Court: Yes, Sharing Your Netflix Password Is Illegal

Netflix users beware: a federal appeals court ruled last week that sharing passwords to a company’s website violates federal law. The United States Court of Appeals for the Ninth Circuit ruled last week in favor of the government’s use of the Computer Fraud and Abuse Act (CFAA) to put away David Nosal, a headhunter who left his job at the firm Korn/Ferry to start his own firm. After leaving, Nosal persuaded a former co-worker still employed by Korn/Ferry to share his login credentials for a data...
Tags: News, Sem, Netflix, Password, Illegal, Computer Fraud and Abuse Act, Ninth Circuit, Korn Ferry, United States Court of Appeals, David Nosal, Nosal, CFAA


I'm Warning You, Don't Read this Article. It's a Federal Crime!

Yes, you heard it right. If I tell you not to visit my website, but you still visit it knowing you are disapproved, you are committing a federal crime, and I have the authority to sue you. Wait! I haven't disapproved you yet. Rather I'm making you aware of a new court decision that may trouble you and could have big implications going forward. The United States Court of Appeals for the Ninth [Author: [email protected] (Swati Khandelwal)]
Tags: Facebook, Tech, Hacking News, Cyber Security, Facebook security, Computer Fraud and Abuse Act, Scam, Swati Khandelwal, United States Court of Appeals


IT Admin Faces Felony for Deleting Files Under Flawed Hacking Law

A sysadmin's hacking charges--for deleting files he had authorized access to--raise new questions for the controversial Computer Fraud and Abuse Act. The post IT Admin Faces Felony for Deleting Files Under Flawed Hacking Law appeared first on WIRED.
Tags: Security, Texas, It, Hacking, Threat Level, Computer Fraud and Abuse Act, System Administrator, CFAA, Tor Ekeland


Journalist Matthew Keys sentenced to 2 years in hacking case

 Former Reuters journalist Matthew Keys was sentenced today to two years in prison on hacking charges. He faced a maximum sentence of 25 years. During his sentencing hearing, Keys tweeted, “This whole process has been exhausting.” Keys was convicted of violating the Computer Fraud and Abuse Act (CFAA) last October, in a bizarre case that led to the temporary defacement of a… Read More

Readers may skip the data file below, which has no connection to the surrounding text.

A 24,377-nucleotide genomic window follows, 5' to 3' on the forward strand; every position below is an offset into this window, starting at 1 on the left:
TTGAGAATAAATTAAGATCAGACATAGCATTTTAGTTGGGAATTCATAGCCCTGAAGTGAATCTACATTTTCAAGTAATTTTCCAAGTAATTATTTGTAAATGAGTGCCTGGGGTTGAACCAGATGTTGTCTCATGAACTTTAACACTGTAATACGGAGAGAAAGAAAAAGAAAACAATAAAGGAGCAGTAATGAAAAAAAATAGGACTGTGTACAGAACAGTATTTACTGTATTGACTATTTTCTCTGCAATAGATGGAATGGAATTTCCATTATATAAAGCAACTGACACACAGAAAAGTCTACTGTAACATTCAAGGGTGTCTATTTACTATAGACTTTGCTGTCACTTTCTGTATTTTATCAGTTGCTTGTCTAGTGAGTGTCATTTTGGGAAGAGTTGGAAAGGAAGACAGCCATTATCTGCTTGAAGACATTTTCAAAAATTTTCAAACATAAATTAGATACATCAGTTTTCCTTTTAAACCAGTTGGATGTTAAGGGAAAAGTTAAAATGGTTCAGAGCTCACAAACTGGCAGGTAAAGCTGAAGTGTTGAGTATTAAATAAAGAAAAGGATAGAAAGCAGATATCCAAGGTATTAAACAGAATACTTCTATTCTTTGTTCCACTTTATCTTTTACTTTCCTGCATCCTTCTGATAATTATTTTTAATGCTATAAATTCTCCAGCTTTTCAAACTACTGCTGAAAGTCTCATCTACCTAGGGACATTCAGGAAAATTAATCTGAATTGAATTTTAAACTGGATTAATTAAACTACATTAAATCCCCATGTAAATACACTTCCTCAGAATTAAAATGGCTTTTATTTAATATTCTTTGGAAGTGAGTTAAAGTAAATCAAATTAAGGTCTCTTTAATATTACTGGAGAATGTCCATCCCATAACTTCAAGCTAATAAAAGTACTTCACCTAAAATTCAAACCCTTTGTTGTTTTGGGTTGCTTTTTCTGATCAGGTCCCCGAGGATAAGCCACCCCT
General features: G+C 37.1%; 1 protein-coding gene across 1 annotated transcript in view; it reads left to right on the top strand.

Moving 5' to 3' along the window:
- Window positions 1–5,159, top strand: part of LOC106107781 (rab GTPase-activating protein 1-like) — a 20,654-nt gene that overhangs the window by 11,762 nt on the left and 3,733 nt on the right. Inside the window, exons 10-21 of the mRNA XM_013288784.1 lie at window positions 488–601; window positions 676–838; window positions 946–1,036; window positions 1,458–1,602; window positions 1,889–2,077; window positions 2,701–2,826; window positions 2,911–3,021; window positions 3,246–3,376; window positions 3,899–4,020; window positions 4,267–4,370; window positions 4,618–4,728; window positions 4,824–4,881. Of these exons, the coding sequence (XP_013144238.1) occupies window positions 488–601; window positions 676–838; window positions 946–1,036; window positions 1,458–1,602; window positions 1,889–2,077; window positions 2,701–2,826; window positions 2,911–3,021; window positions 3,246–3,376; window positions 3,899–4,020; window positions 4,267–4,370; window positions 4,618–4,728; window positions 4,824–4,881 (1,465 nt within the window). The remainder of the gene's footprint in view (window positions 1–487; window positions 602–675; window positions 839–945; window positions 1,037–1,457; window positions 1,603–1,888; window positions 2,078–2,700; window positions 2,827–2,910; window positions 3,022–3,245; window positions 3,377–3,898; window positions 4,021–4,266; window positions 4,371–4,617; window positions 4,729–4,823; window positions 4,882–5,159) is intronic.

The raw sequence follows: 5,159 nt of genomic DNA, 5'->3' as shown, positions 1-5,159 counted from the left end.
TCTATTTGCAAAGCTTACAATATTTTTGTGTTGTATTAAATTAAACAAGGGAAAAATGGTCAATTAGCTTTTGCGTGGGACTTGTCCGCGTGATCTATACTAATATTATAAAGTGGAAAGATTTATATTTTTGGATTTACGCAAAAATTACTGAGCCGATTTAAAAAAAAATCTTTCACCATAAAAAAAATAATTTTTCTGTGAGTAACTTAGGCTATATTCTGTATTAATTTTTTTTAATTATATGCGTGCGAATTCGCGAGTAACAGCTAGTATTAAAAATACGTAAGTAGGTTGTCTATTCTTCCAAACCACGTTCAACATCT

Tags: Media, Government, Hack, Hacks, Keys, Computer Fraud and Abuse Act, Matthew Keys, Reuters, CFAA


The Biggest Cybersecurity Risk Is Not Identity Theft

 What would happen if a hacker edited a major news website to falsely report an anthrax attack in Times Square? Even if the site removed the story within minutes, it already would have been reposted and retweeted thousands of times. The misinformation likely would lead to crowded sidewalks, traffic accidents, overflowing hospitals, a plummeting stock market and other chaos. Read More
Tags: Security, TC, Column, Cybercrime, Hacking, Computer Fraud and Abuse Act, Times Square


Oops: After Threatening Hacker With 440 Years, Prosecutors Settle for a Misdemeanor

The defense attorney for one young hacker with ties to Anonymous argues prosecutors indicted his client on 44 baseless felony charges as an intimidation and smear tactic. The post Oops: After Threatening Hacker With 440 Years, Prosecutors Settle for a Misdemeanor appeared first on WIRED.
Tags: Anonymous, Hacking, Threat Level, Cyberstalking, Fidel Salinas, Computer Fraud and Abuse Act